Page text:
Commonly Misunderstood Traffic Safety Laws

Author: Joey Rosenberg

Categorized in: Laws, Safety, Teens

Commonly Misunderstood Traffic Safety Laws

Drivers in America are required to take a written exam in order to get a driver's license, but rules of the road are easily forgotten as the years go by. Even a quick poll of your family and friends will likely reveal how many basic traffic laws are forgotten, misunderstood, and misinterpreted. Although these discrepancies might seem small and insignificant in daily life, they can actually mean the difference between life and death behind the wheel.

Here are a few of the most commonly misunderstood traffic laws that most drivers can use a quick reminder about.

Green Turn Arrows

Many busy intersections have traffic signals with green turn arrows to allow more vehicles to turn left in front of oncoming traffic. However, some drivers misinterpret these green arrows and think they can only turn left when the green arrow is lit. But as long as no cars are approaching from the opposite direction and the solid green light is still lit, you can still turn left.

Right Turn on Red

Unless there is a sign explicitly stating "No Right Turn on Red," you can generally make a right turn after stopping at a red light if there is no traffic coming. Some drivers misinterpret this law to believe that they must sit at each red light with their right turn signal on until the light turns green. Other drivers misinterpret the law by thinking that they don't need to come to a complete stop before turning right on a red light. This is a common cause of collisions at intersections.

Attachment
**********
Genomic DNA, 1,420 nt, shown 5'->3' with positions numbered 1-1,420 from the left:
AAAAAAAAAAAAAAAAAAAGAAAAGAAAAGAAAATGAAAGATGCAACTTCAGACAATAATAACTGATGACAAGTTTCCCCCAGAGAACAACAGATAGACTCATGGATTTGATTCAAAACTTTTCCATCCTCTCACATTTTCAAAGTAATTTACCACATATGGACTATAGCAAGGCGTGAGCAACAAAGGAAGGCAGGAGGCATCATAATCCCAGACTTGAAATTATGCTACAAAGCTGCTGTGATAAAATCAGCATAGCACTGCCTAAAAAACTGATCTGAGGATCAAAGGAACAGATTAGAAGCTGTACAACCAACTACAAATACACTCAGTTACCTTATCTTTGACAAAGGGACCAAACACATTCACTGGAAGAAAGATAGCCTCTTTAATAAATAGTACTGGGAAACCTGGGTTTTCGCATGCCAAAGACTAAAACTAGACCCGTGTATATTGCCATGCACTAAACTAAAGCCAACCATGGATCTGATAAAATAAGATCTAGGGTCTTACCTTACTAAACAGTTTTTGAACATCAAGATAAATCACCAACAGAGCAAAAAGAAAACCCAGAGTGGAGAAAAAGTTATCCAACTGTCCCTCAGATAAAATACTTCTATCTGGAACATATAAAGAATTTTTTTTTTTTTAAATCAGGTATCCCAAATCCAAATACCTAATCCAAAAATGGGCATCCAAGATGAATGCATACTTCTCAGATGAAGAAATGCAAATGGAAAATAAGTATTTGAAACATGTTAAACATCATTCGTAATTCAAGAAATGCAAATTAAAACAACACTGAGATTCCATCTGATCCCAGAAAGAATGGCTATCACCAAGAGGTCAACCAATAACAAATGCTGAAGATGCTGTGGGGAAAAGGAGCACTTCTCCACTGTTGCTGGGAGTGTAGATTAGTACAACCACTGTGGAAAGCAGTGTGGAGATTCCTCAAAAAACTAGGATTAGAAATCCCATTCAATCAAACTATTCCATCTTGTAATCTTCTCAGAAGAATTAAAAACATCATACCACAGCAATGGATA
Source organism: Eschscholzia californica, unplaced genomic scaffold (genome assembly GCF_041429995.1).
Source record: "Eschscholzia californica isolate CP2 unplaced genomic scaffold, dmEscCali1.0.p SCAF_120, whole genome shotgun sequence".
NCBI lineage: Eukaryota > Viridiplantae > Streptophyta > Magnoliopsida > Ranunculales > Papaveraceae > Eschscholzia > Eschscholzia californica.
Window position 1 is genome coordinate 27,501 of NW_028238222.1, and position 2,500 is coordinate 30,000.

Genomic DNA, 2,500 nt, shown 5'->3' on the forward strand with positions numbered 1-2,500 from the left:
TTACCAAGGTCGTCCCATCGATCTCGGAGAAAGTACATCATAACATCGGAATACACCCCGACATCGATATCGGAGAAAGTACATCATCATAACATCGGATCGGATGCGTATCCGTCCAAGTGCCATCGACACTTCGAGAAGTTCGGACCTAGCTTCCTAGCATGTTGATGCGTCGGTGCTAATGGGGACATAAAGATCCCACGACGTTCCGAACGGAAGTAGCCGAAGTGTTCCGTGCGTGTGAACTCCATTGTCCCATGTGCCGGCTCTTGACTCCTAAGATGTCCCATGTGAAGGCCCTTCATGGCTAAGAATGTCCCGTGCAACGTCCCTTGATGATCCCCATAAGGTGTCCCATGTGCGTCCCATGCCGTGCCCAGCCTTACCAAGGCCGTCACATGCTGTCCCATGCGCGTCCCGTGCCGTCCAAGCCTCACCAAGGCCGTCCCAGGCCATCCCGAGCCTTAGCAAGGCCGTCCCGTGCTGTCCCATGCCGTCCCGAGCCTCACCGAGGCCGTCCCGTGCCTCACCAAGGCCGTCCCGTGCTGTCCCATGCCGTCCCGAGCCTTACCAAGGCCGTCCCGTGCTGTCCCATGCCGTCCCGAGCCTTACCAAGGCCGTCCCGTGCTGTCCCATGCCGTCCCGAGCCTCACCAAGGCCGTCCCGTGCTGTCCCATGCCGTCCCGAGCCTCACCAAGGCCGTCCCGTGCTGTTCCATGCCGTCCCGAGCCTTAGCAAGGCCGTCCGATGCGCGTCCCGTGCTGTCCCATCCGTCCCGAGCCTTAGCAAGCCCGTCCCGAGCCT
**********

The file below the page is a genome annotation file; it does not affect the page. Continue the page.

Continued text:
Shared Bike and Vehicle Lanes

Many cities have road lanes that are designed to be shared by both bikes and vehicles. Many state laws give cyclists the right of way to the entire lane, not just a tiny sliver of it. Under these laws, motor vehicles are required to fully move over into another lane to safely pass a cyclist.

Four Way Stops

Most drivers understand the basics of a four-way stop and know that whoever reaches the stop sign first gets to proceed first. But that understanding soon fades when two cars arrive at an intersection at the exact same time. As a general rule, the driver of the vehicle on the left must yield to the vehicle on the right.

Yielding in a Roundabout

Roundabouts are one of those traffic features that drivers either love or hate. If you're not used to driving through roundabouts, they can catch you off guard. Keep in mind that if you're getting ready to enter a roundabout, you must yield to vehicles that are already in the roundabout.

Merging onto an Interstate

Motorists who are driving on an interstate as well as motorist who are merging onto one often misunderstand what their roles are. Merging vehicles should accelerate and adjust their speed to safely enter into the flow of traffic. Meanwhile, vehicles that are already driving on the interstate should maintain the legal speed limit and move over a lane if possible in order to allow for merging traffic.